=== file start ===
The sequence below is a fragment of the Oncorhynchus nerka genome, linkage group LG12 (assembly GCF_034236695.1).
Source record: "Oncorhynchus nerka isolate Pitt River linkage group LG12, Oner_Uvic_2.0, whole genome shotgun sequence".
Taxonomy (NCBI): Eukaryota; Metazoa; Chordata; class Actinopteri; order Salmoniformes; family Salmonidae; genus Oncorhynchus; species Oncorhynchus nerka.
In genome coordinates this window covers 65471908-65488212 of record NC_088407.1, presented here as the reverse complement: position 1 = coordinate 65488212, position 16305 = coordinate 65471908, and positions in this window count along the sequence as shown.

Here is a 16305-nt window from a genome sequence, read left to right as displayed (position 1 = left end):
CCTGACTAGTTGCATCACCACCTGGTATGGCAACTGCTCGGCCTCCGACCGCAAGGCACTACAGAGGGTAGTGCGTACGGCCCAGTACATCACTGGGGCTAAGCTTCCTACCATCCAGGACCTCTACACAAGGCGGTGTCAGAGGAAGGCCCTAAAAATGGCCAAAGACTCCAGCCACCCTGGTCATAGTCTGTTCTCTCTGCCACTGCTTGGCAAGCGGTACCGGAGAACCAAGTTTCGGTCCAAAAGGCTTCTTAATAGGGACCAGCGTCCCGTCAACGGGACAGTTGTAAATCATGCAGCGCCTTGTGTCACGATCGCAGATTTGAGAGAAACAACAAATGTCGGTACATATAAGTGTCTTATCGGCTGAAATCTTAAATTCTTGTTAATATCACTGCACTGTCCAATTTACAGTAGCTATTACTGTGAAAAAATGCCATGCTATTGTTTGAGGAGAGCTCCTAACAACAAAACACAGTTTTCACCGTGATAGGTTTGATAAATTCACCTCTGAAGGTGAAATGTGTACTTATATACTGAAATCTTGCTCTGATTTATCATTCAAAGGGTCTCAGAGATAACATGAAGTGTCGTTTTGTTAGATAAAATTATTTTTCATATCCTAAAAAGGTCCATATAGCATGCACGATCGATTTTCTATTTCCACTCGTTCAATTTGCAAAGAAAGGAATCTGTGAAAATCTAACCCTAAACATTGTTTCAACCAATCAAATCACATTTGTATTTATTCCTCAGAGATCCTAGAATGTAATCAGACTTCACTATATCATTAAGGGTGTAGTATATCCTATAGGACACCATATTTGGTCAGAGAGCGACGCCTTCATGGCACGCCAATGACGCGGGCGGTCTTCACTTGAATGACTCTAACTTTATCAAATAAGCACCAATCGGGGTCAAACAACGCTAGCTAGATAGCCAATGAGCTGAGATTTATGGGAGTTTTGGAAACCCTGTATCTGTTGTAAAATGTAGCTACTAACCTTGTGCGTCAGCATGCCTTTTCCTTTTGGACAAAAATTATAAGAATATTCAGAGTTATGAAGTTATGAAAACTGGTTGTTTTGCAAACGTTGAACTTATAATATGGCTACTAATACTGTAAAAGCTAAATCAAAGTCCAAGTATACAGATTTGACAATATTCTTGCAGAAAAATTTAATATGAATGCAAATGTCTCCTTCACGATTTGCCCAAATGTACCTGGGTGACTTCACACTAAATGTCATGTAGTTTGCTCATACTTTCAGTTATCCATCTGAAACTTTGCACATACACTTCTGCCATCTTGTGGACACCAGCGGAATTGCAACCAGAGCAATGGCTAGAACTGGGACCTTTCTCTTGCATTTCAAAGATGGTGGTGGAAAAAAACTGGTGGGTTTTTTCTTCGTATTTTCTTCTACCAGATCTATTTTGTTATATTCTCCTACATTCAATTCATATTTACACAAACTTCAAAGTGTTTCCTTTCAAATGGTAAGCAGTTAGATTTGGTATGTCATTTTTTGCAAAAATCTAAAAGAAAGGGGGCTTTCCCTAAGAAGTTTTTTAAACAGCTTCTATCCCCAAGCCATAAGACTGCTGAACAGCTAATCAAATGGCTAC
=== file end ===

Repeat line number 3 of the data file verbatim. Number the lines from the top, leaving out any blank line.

Taxonomy (NCBI): Eukaryota; Metazoa; Chordata; class Actinopteri; order Salmoniformes; family Salmonidae; genus Oncorhynchus; species Oncorhynchus nerka.